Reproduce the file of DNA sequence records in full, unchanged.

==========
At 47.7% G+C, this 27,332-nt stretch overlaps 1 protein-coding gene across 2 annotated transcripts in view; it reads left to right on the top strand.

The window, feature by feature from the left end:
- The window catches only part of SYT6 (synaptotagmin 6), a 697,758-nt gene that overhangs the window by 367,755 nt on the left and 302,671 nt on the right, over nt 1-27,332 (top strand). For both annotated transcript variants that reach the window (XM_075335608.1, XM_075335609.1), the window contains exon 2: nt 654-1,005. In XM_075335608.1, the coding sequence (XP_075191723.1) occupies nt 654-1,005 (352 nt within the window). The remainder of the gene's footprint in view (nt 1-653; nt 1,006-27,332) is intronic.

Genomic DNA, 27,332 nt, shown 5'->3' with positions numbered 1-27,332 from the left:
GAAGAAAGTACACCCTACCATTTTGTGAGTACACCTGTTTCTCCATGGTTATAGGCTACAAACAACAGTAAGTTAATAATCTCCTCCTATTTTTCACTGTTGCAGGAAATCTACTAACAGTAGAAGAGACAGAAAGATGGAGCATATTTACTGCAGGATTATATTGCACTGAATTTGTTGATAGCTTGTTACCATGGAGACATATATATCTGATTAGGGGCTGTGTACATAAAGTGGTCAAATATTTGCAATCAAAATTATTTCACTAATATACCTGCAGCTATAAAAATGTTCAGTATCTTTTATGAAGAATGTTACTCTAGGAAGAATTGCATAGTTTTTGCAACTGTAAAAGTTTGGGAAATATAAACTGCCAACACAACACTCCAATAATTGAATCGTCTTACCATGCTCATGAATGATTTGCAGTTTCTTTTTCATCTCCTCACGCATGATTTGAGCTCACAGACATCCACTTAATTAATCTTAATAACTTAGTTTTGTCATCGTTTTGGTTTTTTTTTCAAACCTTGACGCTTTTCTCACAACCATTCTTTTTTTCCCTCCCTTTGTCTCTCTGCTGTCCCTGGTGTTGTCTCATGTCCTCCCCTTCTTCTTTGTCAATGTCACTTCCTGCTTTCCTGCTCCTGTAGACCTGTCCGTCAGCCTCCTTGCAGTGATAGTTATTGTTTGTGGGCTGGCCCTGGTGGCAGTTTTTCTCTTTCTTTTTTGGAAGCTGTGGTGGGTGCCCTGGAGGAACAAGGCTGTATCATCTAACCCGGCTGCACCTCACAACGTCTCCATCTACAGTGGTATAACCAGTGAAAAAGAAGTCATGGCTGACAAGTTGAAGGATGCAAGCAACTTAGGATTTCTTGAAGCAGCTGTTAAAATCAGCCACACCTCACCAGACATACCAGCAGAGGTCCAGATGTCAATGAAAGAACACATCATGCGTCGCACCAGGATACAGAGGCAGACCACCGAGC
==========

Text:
At 47.7% G+C, this 27,332-nt stretch overlaps 1 protein-coding gene across 2 annotated transcripts in view; it reads left to right on the top strand.

The window, feature by feature from the left end:
- The window catches only part of SYT6 (synaptotagmin 6), a 697,758-nt gene that overhangs the window by 367,755 nt on the left and 302,671 nt on the right, over nt 1-27,332 (top strand). For both annotated transcript variants that reach the window (XM_075335608.1, XM_075335609.1), the window contains exon 2: nt 654-1,005. In XM_075335608.1, the coding sequence (XP_075191723.1) occupies nt 654-1,005 (352 nt within the window). The remainder of the gene's footprint in view (nt 1-653; nt 1,006-27,332) is intronic.

Genomic DNA, 27,332 nt, shown 5'->3' with positions numbered 1-27,332 from the left:
GAAGAAAGTACACCCTACCATTTTGTGAGTACACCTGTTTCTCCATGGTTATAGGCTACAAACAACAGTAAGTTAATAATCTCCTCCTATTTTTCACTGTTGCAGGAAATCTACTAACAGTAGAAGAGACAGAAAGATGGAGCATATTTACTGCAGGATTATATTGCACTGAATTTGTTGATAGCTTGTTACCATGGAGACATATATATCTGATTAGGGGCTGTGTACATAAAGTGGTCAAATATTTGCAATCAAAATTATTTCACTAATATACCTGCAGCTATAAAAATGTTCAGTATCTTTTATGAAGAATGTTACTCTAGGAAGAATTGCATAGTTTTTGCAACTGTAAAAGTTTGGGAAATATAAACTGCCAACACAACACTCCAATAATTGAATCGTCTTACCATGCTCATGAATGATTTGCAGTTTCTTTTTCATCTCCTCACGCATGATTTGAGCTCACAGACATCCACTTAATTAATCTTAATAACTTAGTTTTGTCATCGTTTTGGTTTTTTTTTCAAACCTTGACGCTTTTCTCACAACCATTCTTTTTTTCCCTCCCTTTGTCTCTCTGCTGTCCCTGGTGTTGTCTCATGTCCTCCCCTTCTTCTTTGTCAATGTCACTTCCTGCTTTCCTGCTCCTGTAGACCTGTCCGTCAGCCTCCTTGCAGTGATAGTTATTGTTTGTGGGCTGGCCCTGGTGGCAGTTTTTCTCTTTCTTTTTTGGAAGCTGTGGTGGGTGCCCTGGAGGAACAAGGCTGTATCATCTAACCCGGCTGCACCTCACAACGTCTCCATCTACAGTGGTATAACCAGTGAAAAAGAAGTCATGGCTGACAAGTTGAAGGATGCAAGCAACTTAGGATTTCTTGAAGCAGCTGTTAAAATCAGCCACACCTCACCAGACATACCAGCAGAGGTCCAGATGTCAATGAAAGAACACATCATGCGTCGCACCAGGATACAGAGGCAGACCACCGAGC